sledge in front of them.

'Pass on . . . hey there . . . get in front!' cried voices from
the sledge.

Vasili Andreevich swerved aside to pass the other sledge.

In it sat three men and a woman, evidently visitors returning
from a feast. One peasant was whacking the snow-covered croup
of their little horse with a long switch, and the other two
sitting in front waved their arms and shouted something. The
woman, completely wrapped up and covered with snow, sat
drowsing and bumping at the back.

'Who are you?' shouted Vasili Andreevich.

'From A-a-a . . .' was all that could be heard.

'I say, where are you from?'

'From A-a-a-a!' one of the peasants shouted with all his might,
but still it was impossible to make out who they were.

'Get along! Keep up!' shouted another, ceaselessly beating
his horse with the switch.

'So you're from a feast, it seems?'

'Go on, go on! Faster, Simon! Get in front! Faster!'

The wings of the sledges bumped against one another, almost got
jammed but managed to separate, and the peasants' sledge began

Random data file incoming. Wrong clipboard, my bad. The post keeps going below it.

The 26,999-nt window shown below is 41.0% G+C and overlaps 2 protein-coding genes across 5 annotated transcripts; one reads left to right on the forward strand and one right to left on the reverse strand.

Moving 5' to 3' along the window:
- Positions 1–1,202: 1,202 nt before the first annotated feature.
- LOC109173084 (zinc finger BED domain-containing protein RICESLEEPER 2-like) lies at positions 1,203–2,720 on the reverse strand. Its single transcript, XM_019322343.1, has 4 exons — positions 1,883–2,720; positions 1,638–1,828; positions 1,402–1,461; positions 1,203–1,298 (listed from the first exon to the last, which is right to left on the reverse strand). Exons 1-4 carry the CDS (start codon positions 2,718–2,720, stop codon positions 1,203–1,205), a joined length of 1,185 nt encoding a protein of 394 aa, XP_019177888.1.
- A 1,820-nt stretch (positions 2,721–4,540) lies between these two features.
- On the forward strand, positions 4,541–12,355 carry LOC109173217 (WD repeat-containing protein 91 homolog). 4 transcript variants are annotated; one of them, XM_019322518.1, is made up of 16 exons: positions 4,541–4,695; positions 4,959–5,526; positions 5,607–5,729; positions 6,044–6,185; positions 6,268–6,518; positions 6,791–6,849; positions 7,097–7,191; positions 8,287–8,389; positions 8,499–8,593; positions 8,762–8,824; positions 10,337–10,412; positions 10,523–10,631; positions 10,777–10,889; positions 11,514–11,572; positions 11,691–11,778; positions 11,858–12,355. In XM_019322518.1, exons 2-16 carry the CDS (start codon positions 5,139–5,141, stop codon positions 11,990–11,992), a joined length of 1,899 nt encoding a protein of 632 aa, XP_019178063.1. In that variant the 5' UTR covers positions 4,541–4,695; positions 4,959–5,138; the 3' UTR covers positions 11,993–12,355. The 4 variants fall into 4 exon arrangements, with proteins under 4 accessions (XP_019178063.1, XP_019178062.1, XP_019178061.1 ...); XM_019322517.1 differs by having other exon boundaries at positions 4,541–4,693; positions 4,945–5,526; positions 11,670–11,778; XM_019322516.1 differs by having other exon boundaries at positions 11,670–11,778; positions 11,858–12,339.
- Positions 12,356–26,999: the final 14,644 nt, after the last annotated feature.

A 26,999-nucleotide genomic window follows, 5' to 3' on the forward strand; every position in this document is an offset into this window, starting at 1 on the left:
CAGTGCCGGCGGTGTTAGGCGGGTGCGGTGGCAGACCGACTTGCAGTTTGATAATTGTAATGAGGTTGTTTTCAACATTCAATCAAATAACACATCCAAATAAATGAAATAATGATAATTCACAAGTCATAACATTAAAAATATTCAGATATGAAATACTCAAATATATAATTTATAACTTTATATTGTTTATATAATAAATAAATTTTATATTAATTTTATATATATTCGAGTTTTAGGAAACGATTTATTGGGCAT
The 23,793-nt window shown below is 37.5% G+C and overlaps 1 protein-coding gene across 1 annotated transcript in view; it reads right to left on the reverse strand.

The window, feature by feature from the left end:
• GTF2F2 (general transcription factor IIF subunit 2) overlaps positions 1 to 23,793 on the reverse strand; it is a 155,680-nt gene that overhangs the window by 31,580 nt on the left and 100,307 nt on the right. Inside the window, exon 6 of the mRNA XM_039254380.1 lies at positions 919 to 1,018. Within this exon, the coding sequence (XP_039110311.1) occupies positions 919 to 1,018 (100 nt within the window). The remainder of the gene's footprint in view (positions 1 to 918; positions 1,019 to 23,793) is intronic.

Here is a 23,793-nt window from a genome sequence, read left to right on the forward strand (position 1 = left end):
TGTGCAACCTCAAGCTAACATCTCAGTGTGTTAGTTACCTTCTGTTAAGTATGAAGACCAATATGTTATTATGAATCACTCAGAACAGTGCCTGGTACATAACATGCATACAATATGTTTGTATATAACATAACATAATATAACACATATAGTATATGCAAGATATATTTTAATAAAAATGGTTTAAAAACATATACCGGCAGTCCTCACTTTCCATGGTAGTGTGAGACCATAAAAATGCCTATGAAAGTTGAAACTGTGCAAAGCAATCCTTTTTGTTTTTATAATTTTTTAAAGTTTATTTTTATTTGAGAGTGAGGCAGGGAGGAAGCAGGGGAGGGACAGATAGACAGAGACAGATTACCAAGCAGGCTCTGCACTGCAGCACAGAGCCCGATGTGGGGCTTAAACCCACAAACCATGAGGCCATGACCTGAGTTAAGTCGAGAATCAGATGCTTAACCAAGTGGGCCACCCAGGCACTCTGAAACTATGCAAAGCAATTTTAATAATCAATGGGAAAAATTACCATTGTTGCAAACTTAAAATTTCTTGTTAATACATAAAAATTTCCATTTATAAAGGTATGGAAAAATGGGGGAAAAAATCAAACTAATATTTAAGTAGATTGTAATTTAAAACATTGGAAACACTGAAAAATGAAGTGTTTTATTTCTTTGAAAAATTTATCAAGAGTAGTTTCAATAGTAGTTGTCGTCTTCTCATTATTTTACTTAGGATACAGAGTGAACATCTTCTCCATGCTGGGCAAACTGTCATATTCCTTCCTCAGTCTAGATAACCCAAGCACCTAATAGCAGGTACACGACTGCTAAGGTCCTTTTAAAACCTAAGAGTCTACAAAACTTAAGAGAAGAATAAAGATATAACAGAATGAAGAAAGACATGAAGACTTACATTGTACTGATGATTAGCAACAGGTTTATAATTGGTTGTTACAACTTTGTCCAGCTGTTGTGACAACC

to fall behind.

Their shaggy, big-bellied horse, all covered with snow,
breathed heavily under the low shaft-bow and, evidently using
the last of its strength, vainly endeavoured to escape from the
switch, hobbling with its short legs through the deep snow
which it threw up under itself.

Its muzzle, young-looking, with the nether lip drawn up like
that of a fish, nostrils distended and ears pressed back from
fear, kept up for a few seconds near Nikita's shoulder and then
began to fall behind.

'Just see what liquor does!' said Nikita. 'They've tired that
little horse to death. What pagans!'

For a few minutes they heard the panting of the tired little
horse and the drunken shouting of the peasants. Then the
panting and the shouts died away, and around them nothing could
be heard but the whistling of the wind in their ears and now
and then the squeak of their sledge-runners over a windswept
part of the road.

This encounter cheered and enlivened Vasili Andreevich, and he
drove on more boldly without examining the way-marks, urging on
the horse and trusting to him.